- Al-Esfan, Berjaya Plaza, Jalan Imbi (Monorail Imbi). 24-hour mamak joint offering rice, breads, curries, dips, tandoori chicken, noodles and even pizza (at least in name). Order what you will from any stall, they'll tall your purchases on a chit and you pay when you leave. Roti canai 80 sen/piece, a plate of rice with three curries under RM5.
- Foong Foong Yong Tau Foo, Pekan Ampang (Star Ampang station, turn right onto main street, turn right at police station and walk for 15 minutes to end of street). One of three adjacent places competing for the title of The Original Ampang yong tau foo, a Hakka Chinese dish consisting of large pieces of tofu and vegetables, stuffed with fish paste, boiled in stock and served dipped into sweet and spicy sauces. 60 sen/piece plus 50 sen for a bowl of rice. Open every day for lunch only.
- Kam Lin Kee (???), corner of Jalan Petaling and Jalan Hang Lekir (opp Hong Leong Bank). No English sign, no menu in any language, and a kitchen you really don't want to look into — but it packs the crowds for its famous hokkien mee (fried noodles in dark sauce, RM5). Wash it down with a RM1 mug of cooling liang teh and soak in the busy market ambience.
- Nasi Kandar Pelita, No. 149, Jalan Ampang (opp Corus Hotel), 10 (http://www.pelita.com.my/p_finder_kl2.html). A huge outlet of Malaysia's largest nasi kandar chain, with long queues snaking out at lunchtime. Ordering is easy, just choose and point, but be sure to ask for their specialty kuah campur (mixed gravy), meaning that you get half a dozen curry sauces splashed on top. Air-con available upstairs. Open 24 hours, most servings RM5-10.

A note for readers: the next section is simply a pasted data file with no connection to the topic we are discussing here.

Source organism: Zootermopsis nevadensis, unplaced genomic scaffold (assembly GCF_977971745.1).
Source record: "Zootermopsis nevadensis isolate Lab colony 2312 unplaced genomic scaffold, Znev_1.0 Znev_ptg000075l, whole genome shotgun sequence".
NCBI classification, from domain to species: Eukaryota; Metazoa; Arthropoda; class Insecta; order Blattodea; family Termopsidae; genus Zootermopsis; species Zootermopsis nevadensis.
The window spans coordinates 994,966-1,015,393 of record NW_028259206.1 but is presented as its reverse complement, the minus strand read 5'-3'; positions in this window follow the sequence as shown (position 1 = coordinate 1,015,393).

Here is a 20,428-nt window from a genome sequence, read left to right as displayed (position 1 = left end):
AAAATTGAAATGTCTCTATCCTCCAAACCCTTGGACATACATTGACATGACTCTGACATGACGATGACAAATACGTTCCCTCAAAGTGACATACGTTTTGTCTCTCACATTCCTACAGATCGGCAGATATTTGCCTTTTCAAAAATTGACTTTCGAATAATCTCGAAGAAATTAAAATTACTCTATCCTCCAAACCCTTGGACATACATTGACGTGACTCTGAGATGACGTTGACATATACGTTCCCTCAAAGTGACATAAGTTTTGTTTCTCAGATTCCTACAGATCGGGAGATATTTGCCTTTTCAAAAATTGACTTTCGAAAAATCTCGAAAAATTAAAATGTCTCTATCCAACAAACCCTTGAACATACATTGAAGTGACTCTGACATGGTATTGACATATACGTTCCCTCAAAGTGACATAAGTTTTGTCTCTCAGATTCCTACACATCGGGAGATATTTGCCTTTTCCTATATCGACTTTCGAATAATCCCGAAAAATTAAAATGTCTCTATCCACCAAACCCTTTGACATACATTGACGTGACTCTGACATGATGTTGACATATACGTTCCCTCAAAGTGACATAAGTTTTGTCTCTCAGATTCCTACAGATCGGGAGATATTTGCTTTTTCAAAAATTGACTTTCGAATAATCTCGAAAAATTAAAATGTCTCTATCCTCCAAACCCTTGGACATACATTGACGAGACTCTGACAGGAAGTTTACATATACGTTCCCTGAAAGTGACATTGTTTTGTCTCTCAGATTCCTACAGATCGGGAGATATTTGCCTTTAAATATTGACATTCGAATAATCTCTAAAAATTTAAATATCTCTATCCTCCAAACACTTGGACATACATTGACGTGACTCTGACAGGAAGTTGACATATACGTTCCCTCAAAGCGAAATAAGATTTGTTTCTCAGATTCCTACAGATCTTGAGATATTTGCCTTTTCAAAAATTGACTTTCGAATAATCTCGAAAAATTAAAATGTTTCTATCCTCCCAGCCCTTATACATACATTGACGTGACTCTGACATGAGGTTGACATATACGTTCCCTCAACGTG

Old Klang Road (Jalan Kelang Lama), especially around Overseas Union Garden (OUG), has relatively cheap Chinese food. Try the Seafood pork noodles, Curry Noodles, Assam Laksa and Beef Noodles.
- Sri Steven's Corner, No. 18 & 18A, Jalan Hujan Rahmat 2 (off Old Klang Road), Overseas Union Garden, 11 (http://www.stevenscorner.com.my/). A famous mamak restaurant. Open 24 hours a day and 7 days a week.
If you want good food with air-con, Kuala Lumpur's many shopping mall food courts are among your best bets.
- Lot 10 Food court, in the basement of the shopping mall at the intersection of Jalan Bukit Bintang and Sultan Ismail. Provides an excellent spread of Malaysian food in hygienic and air-conditioned comfort at prices that are only slightly above those outdoors.
- Asian Flavours Food Court (4F) and Signatures Food Court (2F). Both offer a very good selection of Malaysian specialities from throughout the country.